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Ask Ian: “Are counter-offers impacting staff morale?”

Published 30th May 2022

“I work on the HR team for a large retailer, and I’ve noticed a worrying trend that I think I should flag. Since the start of 2022, we’ve had several people resign and move on – more than usual. The last two happened within a week of one another, which was a blow given they are highly valued staff members. However, instead of letting these people go, the business put up a fight and counter-offered, which worked to retain them. 

“While it’s great these skills are still in the company, I’ve heard rumblings that we’ll be doing this more often should certain employees attempt to resign. The problem is that people talk, and I’ve been approached by workers demanding to know why person X told them they were leaving and are now staying all of a sudden. It doesn’t take a genius to work out these people have been offered more money, and those at the same level are clearly irritated that their salaries remain the same. I’m worried it’ll lead to more people wanting to leave in the long run, and surely it’s not sustainable?! I’m mid-level and don’t know whether it’s my place to step in and say something. Am I right? What do you think I should do?” 

Anon

You’re 100% right to be concerned. From a recruitment perspective, little frustrates me more than companies relying on counter-offers to retain employees. There are many reasons why it’s foolish – some of which are highlighted in your email. 

First of all, counter-offering isn’t always a terrible idea. Occasionally, a valued staff member may approach you with a letter of resignation and raise issues with the role that are completely solvable. Perhaps they’ve taken on more responsibility without your knowledge, and they do, in fact, deserve a promotion. In that case, and if the company is in a position to, there’s no reason why you shouldn’t go for it and make them an offer. However, after the fact, you might want to implement regular check-ins with staff to make sure they’re happy and have the support they need. 

The problem I have is when counter-offers are used as a retention tool, or worse, to determine who gets a pay rise. Unfortunately, in today’s candidate-driven, talent-poor market, we’re seeing more counter-offers being made in a bid to secure skills. Here’s what my time in recruitment has taught me about them:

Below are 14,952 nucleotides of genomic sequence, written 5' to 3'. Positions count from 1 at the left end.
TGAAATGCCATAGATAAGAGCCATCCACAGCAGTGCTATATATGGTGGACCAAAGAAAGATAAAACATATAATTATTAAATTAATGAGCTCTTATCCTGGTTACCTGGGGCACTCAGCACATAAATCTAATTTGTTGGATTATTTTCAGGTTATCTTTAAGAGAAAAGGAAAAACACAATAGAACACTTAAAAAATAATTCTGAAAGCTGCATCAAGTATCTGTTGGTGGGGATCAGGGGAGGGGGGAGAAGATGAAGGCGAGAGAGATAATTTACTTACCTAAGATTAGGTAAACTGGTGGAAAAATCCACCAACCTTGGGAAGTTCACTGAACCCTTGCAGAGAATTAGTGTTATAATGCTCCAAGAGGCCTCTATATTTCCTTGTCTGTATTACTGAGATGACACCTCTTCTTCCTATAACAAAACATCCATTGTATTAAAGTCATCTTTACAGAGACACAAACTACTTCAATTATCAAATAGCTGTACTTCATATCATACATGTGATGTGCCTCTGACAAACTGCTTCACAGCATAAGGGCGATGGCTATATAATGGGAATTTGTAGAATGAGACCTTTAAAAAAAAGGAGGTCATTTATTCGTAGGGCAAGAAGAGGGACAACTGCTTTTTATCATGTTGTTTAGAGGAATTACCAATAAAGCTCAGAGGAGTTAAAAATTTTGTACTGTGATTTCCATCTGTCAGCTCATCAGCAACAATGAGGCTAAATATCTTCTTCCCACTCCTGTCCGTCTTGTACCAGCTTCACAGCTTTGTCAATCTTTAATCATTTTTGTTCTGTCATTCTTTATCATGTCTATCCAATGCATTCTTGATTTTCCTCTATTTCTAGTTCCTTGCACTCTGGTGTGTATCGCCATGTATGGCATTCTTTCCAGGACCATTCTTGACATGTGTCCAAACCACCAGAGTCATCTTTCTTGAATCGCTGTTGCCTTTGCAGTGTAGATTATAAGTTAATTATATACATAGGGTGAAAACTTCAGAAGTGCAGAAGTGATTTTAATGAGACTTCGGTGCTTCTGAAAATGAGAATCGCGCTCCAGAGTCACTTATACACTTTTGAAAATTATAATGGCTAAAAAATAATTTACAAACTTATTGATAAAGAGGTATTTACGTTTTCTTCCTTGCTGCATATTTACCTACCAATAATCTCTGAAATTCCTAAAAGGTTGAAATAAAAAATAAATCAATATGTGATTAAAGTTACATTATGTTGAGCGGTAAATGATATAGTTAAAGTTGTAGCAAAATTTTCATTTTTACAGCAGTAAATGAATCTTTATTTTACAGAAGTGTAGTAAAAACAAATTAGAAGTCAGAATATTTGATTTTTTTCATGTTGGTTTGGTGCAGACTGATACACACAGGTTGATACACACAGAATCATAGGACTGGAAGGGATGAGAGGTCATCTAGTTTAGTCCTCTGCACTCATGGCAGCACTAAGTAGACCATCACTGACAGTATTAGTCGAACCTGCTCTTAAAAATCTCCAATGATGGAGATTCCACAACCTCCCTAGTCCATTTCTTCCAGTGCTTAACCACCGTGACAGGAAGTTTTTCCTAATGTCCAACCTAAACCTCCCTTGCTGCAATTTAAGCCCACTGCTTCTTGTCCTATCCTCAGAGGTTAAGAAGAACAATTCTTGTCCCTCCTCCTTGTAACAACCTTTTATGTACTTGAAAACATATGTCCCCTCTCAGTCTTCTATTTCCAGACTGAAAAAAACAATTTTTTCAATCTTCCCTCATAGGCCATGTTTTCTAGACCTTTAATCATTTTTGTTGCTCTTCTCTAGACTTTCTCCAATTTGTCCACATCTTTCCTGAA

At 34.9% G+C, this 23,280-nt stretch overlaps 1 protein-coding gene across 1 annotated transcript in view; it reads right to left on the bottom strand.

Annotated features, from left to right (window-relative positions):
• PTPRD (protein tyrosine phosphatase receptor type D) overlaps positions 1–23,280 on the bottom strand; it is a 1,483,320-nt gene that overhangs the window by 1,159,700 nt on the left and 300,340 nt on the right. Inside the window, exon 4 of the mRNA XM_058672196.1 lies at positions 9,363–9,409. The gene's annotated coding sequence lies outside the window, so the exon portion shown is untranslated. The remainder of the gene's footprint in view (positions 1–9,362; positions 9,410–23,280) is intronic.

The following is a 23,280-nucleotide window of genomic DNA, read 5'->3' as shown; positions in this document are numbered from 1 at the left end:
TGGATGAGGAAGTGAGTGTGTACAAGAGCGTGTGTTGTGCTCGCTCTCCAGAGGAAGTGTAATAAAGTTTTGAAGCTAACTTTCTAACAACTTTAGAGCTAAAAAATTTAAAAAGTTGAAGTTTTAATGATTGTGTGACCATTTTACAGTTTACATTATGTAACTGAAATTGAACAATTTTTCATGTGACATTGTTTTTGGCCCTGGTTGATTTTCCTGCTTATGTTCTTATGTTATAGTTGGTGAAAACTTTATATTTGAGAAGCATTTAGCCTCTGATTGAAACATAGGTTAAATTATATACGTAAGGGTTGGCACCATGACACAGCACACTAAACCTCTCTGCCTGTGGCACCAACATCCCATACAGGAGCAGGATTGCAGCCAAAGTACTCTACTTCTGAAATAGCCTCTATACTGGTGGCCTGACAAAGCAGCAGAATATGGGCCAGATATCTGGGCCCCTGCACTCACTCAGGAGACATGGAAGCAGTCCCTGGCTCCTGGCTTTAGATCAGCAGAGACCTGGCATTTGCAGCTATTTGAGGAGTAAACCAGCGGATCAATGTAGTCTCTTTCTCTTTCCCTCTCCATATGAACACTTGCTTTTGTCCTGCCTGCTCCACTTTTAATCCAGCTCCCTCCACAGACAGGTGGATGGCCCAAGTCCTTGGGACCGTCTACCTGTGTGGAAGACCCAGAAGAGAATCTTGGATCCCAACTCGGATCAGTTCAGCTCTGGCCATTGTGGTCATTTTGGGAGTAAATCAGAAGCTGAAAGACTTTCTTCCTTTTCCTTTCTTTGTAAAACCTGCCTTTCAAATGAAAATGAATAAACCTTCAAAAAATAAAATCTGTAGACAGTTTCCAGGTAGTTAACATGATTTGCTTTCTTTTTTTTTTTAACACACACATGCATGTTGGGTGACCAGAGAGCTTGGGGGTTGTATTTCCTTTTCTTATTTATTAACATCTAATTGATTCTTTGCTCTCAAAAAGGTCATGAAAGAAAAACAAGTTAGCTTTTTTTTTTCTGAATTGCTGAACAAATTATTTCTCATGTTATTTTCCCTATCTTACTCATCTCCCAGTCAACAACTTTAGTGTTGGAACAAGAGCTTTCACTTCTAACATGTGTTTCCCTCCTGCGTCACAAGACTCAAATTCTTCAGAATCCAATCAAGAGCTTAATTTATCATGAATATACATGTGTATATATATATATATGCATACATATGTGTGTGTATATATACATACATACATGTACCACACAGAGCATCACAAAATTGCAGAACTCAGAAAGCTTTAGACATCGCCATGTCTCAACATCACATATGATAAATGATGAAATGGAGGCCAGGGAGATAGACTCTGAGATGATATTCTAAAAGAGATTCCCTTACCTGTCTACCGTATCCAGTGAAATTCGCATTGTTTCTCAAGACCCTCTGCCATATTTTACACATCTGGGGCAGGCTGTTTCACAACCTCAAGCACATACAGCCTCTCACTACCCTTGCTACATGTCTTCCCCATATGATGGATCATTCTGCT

• The majority of people who accept counter-offers end up leaving anyway, sometimes within six months of receiving the offer
  • Line managers despise them and believe they set a bad precedent 
  • They erode employee trust and negatively impact morale. 

To be clear, counter-offers don’t work as a retention tool and only make employees miserable. It’s a short-term, short-sighted approach, and you can expect more resignations once people get wind of it.

Of those businesses that stand by the practice of counter-offering, most are underpaying staff and can, therefore, afford to bump up salaries should they be pushed. 

To summarise, you’re absolutely right and have identified that your employer is headed down a slippery slope. Onto your next question about whether you should raise concerns to senior staff; I’d recommend you do so and bring your valuable insights to the table. You’ve spoken with employees who know exactly what’s going on and feel short-changed and undervalued for simply remaining loyal. 

Without naming names, let senior staff know these conversations are taking place. If they’re detached from the day-to-day, they may view the counter-offers as a huge success, which explains why they’re happy to repeat it should someone else attempt to resign. Highlight the reality of the situation and the potential knock-on effect this could have long-term.

Give them a solution, too. Should the business be speaking to and supporting employees more? Are the company’s career development plans robust? Should further investments be made in training? And, crucially, are people getting paid enough across the business? It sounds like a 360 review of the company’s recruitment and retention strategy is needed. It’s time for them to stop papering over the cracks and start investing time in solving the issue for good.

 

Got a question for Ian? 

If you’ve got an issue or work-related question you’d like to put to recruitment guru Ian McMullin, email enquiries@mccarthyrecruitment.com with the subject line “Ask Ian”. We can’t answer every question, but we will try our best to point you in the right direction. All emails are treated with the utmost confidentiality. 

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